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Australia’s home loan approvals rise in December

Increased lending shows economy is weathering higher interest rates

(SYDNEY) Australia’s home loan approvals unexpectedly rose in December to a six-month high as jobs growth and wage gains underpinned demand for property.

The number of loans granted to people to build or buy houses or apartments climbed 0.1 per cent to 65,645 from November, the Bureau of Statistics said here yesterday. The median forecast of 21 economists surveyed by Bloomberg News was for a one per cent decline.

Increased lending adds to evidence that the A$1 trillion (S$1.3 trillion) economy is weathering higher interest rates and slowing economic growth in the US, Europe and Japan. The central bank said yesterday that it may need to increase borrowing costs further to curb the nation’s fastest inflation in 16 years.

‘The housing market will remain tight, putting upward pressure on prices and rents,’ said Craig James, Sydney-based chief equities economist at Commonwealth Bank of Australia, the nation’s largest mortgage lender. ‘The central bank is talking tough on the economy about inflation and the need to lift interest rates.’

The Australian dollar traded at 90.18 US cents at 4.38 pm here from 89.75 US cents before the lending report and central bank comments were released. The yield on the five-year government bond rose 10 basis points, or 0.10 percentage point, to 6.6 per cent.

Australia’s economy is in its 17th year of expansion, which is underpinning growth in employment and stoking borrowing demand. The jobless rate is at the lowest in more than three decades as retailers including Harvey Norman Holding Ltd and miners such as Rio Tinto Group hire more workers to expand.

‘Demand for finance has so far proved resilient to the Reserve Bank’s interest rate rises,’ said Bill Evans, chief economist at Westpac Banking Corp here. ‘We still expect rate increases to have some damping impact, particularly with the additional hike in February.’

Reserve Bank of Australia governor Glenn Stevens raised the benchmark interest rate by a quarter point to an 11- year high of 7 per cent last week, adding to increases in August and November.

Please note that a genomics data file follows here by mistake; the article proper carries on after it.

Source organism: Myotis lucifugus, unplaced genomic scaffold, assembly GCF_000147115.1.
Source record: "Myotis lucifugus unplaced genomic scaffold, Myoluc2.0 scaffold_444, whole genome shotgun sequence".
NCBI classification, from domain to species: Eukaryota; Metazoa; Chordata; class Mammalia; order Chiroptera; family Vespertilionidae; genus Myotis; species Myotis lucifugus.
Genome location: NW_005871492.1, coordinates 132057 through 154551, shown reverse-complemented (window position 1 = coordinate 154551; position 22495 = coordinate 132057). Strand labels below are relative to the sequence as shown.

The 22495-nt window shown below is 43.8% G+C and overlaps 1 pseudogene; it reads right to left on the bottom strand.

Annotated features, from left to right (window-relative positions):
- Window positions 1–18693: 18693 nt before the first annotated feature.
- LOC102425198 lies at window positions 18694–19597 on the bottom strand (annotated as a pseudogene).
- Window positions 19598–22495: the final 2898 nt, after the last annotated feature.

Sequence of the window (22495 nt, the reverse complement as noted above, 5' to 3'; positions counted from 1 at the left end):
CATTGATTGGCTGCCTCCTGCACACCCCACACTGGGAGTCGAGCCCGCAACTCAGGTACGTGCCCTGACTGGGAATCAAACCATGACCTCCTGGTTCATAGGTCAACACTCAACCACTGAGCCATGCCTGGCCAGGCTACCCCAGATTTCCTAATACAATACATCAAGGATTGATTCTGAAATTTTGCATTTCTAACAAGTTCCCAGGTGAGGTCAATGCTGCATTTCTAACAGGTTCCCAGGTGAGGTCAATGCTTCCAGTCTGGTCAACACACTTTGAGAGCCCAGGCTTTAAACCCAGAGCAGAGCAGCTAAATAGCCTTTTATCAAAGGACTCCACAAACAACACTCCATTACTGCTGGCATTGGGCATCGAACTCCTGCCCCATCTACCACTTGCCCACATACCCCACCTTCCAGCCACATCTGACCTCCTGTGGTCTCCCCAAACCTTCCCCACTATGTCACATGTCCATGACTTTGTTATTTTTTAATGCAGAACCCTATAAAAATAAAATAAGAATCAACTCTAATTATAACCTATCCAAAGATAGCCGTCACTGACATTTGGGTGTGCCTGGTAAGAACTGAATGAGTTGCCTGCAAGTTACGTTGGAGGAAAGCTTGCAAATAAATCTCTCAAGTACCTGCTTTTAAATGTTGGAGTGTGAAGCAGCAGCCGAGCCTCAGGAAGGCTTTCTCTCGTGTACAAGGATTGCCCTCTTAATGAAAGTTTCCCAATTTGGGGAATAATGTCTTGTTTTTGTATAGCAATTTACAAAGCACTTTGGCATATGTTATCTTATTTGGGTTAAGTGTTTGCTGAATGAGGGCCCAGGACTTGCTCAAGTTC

The bank will raise the rate to 7.25 per cent by June, according to 13 of 24 economists surveyed by Bloomberg last week.

About 90 per cent of mortgages are taken out on a so-called floating rate, which is tied to the central bank’s rate.

A 25-basis-point rate increase adds about A$42 a month to the average A$250,000 home loan, according to the Housing Industry Association.

Westpac boosted its interest rate on home loans by 25 basis points following the central bank’s latest adjustment and Commonwealth Bank of Australia raised its main rate by 30 basis points. National Australia Bank Ltd added 29 basis points.

Australia’s five largest lenders also raised rates by between 10 and 20 basis points in January to recoup funding costs that have been driven up by the global credit squeeze.

Housing affordability in Australia dropped to the lowest level on record in the third quarter, according to an index compiled by Commonwealth Bank and the Housing Industry Association. Mortgage repayments accounted for almost 32 per cent of the average first-home buyer’s income.

There are signs that builders are scaling back projects, with a report last week showing that growth in the construction industry slowed in January.

The total value of lending fell 0.6 per cent to A$22.1 billion in December.

Lending to owner- occupiers rose 0.5 per cent to A$15.6 billion in December, yesterday’s report showed. The value of lending to investors who plan to rent or resell homes declined 3 per cent to A$6.58 billion.

Loans to build new houses slipped 2.1 per cent to A$4.68 billion from November, yesterday’s report showed. The number of loans to buy newly built dwellings declined 3.8 per cent.

 

Source: Bloomberg (Business Times 12 Feb 08)

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